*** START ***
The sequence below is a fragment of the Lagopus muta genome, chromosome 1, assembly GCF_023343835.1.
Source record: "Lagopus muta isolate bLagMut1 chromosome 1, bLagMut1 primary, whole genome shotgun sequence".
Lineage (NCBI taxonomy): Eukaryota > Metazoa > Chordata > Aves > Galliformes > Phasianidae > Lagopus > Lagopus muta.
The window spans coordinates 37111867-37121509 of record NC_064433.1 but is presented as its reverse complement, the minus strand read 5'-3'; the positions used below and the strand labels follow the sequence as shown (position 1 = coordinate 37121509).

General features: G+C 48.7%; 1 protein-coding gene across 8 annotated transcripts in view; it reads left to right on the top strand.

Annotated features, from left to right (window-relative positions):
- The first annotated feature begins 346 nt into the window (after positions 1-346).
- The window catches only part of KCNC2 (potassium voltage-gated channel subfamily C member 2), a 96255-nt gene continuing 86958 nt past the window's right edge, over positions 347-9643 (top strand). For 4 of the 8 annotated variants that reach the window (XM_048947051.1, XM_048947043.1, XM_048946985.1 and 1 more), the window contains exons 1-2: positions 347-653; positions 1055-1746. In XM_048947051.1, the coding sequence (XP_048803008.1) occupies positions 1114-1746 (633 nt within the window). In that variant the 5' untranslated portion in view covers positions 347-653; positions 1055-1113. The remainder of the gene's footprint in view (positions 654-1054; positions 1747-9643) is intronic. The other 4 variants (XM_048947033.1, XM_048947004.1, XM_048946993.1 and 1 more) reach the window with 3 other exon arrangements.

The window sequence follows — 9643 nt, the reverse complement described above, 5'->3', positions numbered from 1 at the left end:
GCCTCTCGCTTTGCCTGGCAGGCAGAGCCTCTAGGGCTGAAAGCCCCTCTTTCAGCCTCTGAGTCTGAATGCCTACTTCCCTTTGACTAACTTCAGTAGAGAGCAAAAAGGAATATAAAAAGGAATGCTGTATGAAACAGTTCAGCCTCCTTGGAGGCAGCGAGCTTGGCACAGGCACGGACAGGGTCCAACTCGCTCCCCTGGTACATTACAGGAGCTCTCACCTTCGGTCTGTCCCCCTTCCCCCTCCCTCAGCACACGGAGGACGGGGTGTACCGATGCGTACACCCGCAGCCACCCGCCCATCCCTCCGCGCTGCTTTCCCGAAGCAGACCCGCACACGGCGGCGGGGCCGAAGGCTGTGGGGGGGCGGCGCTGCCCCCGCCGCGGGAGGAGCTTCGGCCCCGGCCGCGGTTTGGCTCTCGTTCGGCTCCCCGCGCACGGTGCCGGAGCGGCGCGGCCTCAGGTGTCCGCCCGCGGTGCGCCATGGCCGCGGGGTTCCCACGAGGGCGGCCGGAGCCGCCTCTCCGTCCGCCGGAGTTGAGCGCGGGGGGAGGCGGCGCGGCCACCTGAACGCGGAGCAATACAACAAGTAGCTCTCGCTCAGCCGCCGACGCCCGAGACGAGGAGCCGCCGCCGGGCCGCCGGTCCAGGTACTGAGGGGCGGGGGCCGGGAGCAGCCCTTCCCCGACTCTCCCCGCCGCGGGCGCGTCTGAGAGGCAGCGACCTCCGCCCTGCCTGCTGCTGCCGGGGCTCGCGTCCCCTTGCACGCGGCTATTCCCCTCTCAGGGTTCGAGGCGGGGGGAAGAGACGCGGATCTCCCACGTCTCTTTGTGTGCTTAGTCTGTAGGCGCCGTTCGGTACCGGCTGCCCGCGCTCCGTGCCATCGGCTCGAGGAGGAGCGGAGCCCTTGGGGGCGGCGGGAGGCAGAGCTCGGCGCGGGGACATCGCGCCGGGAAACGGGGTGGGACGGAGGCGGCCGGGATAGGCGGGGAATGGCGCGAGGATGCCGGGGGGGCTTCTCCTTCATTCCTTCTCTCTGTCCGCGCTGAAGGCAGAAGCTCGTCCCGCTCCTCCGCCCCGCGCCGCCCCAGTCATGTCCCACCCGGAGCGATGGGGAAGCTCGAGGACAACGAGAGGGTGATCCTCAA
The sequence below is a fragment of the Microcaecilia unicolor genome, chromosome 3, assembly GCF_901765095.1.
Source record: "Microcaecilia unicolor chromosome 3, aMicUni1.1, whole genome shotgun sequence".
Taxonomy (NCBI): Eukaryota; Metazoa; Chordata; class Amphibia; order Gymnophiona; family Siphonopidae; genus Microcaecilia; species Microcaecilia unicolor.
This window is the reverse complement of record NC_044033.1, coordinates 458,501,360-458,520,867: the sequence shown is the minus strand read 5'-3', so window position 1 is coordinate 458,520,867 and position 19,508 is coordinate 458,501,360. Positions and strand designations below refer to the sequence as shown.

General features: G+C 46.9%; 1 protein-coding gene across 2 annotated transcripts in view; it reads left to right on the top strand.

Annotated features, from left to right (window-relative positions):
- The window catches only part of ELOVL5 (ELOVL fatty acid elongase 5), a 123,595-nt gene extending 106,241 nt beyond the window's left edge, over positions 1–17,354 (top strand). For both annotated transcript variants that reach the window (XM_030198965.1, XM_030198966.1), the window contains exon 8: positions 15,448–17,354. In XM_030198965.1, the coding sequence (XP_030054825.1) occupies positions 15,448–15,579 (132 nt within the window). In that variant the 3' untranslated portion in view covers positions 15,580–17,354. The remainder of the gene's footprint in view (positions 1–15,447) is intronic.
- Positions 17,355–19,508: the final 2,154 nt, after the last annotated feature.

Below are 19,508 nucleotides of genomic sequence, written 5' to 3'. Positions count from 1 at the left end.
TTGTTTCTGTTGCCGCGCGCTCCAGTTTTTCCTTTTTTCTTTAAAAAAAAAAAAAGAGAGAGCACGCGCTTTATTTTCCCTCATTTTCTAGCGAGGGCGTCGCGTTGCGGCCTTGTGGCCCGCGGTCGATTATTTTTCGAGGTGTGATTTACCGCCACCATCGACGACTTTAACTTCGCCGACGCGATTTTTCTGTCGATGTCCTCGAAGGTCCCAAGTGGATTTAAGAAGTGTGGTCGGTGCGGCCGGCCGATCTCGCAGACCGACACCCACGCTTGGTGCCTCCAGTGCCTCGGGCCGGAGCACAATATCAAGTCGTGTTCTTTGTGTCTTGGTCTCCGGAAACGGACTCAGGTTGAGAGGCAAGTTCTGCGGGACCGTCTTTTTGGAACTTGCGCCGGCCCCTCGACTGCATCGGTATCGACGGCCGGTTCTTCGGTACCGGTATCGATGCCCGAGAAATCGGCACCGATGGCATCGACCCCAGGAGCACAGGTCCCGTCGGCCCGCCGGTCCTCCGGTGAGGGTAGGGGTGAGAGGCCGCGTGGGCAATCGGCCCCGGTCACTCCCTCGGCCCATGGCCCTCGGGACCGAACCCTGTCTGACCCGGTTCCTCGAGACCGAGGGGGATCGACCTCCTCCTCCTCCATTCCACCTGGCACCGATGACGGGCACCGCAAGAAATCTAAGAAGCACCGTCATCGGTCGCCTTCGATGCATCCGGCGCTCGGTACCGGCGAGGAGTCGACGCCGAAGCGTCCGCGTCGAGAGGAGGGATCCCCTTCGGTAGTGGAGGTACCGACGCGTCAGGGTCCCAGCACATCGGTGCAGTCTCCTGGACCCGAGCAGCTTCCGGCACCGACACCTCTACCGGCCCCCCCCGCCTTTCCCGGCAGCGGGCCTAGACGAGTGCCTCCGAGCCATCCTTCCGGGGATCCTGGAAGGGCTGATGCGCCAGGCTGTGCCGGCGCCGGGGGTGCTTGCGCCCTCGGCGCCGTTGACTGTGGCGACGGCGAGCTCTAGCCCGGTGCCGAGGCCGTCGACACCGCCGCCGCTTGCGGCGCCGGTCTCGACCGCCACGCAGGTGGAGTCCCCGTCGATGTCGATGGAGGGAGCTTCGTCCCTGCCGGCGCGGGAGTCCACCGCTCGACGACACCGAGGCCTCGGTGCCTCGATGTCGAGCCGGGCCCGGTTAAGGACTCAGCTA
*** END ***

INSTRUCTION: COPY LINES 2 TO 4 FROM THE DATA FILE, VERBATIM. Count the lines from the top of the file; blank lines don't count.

Source record: "Lagopus muta isolate bLagMut1 chromosome 1, bLagMut1 primary, whole genome shotgun sequence".
Lineage (NCBI taxonomy): Eukaryota > Metazoa > Chordata > Aves > Galliformes > Phasianidae > Lagopus > Lagopus muta.
The window spans coordinates 37111867-37121509 of record NC_064433.1 but is presented as its reverse complement, the minus strand read 5'-3'; the positions used below and the strand labels follow the sequence as shown (position 1 = coordinate 37121509).